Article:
The Definition of a Simple Circuit

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Electric circuits permeate modern life. You find them in household electrical systems, electronics and computer technology, and in automotive systems. They make lights and household appliances work, they power the pumps that supply water to homes, and even your body contains electrical circuits through which muscles and nerves receive signals from the brain. All the types of circuits with which you are familiar, no matter how complex, are sophisticated versions of the simple circuit.

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It's not an overstatement to say that people have become so dependent on electricity that the infrastructure of modern civilization wouldn't be able to function without it. That's why everybody should have at least a basic appreciation of how electricity works, and that starts with understanding the simple circuit.

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Electricity Flows Like Water

In the natural world, electricity can travel directly from one point to another, which is what happens when lightning strikes. If you want electrical energy to do any work, however, you have to contain it so you can direct it to an electrical device (which is called a load). In a simple circuit, electric current flows through a wire much like water flows through a pipe, moving from a pole with a high concentration of electrons (the negative pole) to one with a low concentration of electrons (the positive pole).

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The prime motivating force is the difference in electron concentration between the positive and negative poles. Scientists call this the potential difference or voltage, and it partially determines the magnitude of the current flow. The other determinant is the ability of the wire you use to connect the poles to conduct electricity. This is called resistance, and because copper has very low resistance to electric flow, it's the most common type of wire to use when building a simple circuit.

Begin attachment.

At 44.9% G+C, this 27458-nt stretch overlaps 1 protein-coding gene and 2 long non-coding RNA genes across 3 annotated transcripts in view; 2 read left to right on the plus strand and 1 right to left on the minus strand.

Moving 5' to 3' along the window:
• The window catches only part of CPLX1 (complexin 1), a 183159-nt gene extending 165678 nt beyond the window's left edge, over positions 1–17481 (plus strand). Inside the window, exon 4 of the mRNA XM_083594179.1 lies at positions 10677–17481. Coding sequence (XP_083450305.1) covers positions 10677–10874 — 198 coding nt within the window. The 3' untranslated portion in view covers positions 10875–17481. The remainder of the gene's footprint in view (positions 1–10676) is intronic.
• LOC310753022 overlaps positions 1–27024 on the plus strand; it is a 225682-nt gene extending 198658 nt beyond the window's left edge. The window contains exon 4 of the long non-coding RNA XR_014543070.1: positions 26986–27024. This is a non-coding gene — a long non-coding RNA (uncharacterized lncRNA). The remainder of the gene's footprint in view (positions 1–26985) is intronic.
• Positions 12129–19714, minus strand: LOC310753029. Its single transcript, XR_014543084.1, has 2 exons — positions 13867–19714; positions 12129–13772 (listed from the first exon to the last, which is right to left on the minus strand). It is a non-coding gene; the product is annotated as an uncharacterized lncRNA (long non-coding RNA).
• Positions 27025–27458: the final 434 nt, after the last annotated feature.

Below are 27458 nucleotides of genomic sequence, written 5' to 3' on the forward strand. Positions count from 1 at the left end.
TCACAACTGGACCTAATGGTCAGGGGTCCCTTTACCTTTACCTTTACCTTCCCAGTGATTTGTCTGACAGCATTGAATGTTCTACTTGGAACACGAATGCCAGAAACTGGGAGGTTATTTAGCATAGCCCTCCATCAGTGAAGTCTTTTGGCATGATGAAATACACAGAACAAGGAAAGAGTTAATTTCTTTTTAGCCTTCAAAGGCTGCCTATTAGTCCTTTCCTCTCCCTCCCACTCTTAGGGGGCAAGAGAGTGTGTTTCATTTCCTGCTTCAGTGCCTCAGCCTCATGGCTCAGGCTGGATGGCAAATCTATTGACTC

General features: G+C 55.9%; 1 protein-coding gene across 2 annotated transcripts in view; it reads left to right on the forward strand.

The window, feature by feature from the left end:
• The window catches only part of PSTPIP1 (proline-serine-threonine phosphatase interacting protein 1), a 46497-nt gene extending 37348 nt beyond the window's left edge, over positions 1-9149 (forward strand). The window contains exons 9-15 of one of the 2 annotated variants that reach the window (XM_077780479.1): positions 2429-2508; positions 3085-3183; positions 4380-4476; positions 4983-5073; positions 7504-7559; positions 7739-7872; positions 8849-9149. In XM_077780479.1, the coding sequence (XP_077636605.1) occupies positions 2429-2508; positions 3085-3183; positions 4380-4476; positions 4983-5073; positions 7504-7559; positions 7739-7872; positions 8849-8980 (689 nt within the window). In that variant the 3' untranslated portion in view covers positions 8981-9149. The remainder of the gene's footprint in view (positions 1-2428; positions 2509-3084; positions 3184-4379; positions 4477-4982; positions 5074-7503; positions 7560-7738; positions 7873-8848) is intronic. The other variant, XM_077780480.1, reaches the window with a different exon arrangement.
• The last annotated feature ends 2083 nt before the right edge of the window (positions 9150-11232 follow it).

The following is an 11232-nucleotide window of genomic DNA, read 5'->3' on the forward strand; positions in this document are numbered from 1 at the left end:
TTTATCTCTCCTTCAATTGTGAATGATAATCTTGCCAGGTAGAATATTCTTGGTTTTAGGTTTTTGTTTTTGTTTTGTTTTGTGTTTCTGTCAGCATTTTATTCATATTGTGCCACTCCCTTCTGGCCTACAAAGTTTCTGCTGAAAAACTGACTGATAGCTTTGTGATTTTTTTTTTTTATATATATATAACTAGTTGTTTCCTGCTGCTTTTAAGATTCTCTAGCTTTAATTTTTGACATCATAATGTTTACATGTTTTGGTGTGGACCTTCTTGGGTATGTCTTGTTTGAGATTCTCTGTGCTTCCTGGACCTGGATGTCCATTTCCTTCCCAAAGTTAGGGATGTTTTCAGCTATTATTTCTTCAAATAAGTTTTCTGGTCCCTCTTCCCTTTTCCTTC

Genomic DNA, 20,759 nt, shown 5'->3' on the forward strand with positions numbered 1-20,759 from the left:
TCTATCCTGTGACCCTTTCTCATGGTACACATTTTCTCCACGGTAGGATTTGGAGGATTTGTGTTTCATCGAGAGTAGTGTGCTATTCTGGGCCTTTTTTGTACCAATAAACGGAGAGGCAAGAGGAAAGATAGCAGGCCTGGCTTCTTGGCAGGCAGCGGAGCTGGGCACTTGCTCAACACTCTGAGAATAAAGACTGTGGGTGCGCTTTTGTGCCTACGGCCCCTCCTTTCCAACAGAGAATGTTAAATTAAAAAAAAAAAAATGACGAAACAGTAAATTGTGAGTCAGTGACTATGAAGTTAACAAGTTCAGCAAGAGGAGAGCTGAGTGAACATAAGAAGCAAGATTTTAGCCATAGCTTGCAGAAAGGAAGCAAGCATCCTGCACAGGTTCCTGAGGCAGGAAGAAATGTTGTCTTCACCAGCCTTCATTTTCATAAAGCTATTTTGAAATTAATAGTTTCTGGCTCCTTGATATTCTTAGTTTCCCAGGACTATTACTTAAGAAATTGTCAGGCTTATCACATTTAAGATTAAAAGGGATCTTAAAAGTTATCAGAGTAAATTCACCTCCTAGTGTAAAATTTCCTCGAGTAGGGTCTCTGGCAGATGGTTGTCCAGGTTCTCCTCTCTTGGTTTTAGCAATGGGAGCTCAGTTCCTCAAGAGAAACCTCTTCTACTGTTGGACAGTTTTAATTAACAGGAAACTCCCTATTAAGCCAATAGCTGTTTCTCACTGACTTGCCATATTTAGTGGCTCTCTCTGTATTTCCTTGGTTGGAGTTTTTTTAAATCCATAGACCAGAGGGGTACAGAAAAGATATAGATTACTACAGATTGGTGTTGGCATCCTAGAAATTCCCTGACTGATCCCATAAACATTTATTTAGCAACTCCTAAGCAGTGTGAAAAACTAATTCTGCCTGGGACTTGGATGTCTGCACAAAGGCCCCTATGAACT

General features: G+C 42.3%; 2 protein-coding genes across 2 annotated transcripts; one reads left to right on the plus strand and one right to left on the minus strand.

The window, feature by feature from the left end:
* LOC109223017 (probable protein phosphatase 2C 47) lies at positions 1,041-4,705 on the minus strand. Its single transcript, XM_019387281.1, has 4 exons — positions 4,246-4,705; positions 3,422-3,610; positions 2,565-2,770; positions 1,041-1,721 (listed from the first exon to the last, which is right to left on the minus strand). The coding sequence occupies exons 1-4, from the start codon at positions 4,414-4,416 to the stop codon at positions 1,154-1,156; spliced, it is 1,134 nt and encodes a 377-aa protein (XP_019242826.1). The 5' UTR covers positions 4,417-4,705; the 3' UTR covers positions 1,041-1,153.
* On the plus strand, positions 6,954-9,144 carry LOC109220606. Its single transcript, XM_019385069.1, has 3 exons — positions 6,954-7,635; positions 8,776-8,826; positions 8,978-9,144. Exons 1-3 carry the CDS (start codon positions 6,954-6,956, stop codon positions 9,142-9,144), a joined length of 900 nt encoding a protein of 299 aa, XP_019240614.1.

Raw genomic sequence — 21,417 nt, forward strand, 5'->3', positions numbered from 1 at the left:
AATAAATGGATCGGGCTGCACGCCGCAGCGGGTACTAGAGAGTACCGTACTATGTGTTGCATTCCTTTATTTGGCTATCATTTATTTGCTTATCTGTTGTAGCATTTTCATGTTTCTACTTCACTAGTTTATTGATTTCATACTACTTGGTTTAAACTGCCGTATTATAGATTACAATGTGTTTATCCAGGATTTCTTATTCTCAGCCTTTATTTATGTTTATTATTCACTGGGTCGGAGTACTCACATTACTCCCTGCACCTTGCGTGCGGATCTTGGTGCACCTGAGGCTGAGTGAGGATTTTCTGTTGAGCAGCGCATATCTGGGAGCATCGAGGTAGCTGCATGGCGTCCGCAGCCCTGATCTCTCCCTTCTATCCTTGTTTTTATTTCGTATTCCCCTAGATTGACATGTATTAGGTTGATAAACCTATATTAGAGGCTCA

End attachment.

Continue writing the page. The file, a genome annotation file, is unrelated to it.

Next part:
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Building a Simple Circuit

The simplest circuit you can build consists of a battery, two lengths of copper wire, and a simple load, such as a light bulb. You connect one wire to one of the battery terminals and the other wire to the other battery terminal, and then you connect both wires to the load. If the load is a light bulb, it will come on as soon as you touch one wire to the socket and one to the nub on the base of the socket provided the battery has sufficient voltage to power it.

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The three most important measurable parameters in a simple circuit like this are the voltage of the battery (V), the current flowing in the wire (I), and the resistance of the wire (R). They are related by Ohm's Law, which states that the voltage is equal to the product of current and resistance: V = IR.

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A battery is a direct current (DC) power source, but you can also build a simple circuit using an alternating current (AC) power source, such as a coil spinning in a magnetic field, and it will still power the load. In this case, the poles of the power source continuously exchange positions, and the current changes direction every time they do, but Ohm's Law still applies to the circuit.

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Series and Parallel Circuits and Beyond

There are two ways to add more loads to a simple circuit. One is to cut the wires in various places and insert the loads, making what is called a series circuit. The other is to connect a third wire to one of the main wires, feed that into a load, and use a fourth wire to connect that load back to the main circuit wire. That's called a parallel circuit.

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Electricity can only do work when it's flowing, and it can only flow when it has an unobstructed path between the poles of the power source. Most circuits have switches to interrupt the power flow, which allows you to turn the load on and off without disconnecting it. These and a number of other devices that affect voltage and current flow, such as transformers, diodes, capacitors, and resistors, go into the creation of even more complex circuitry.

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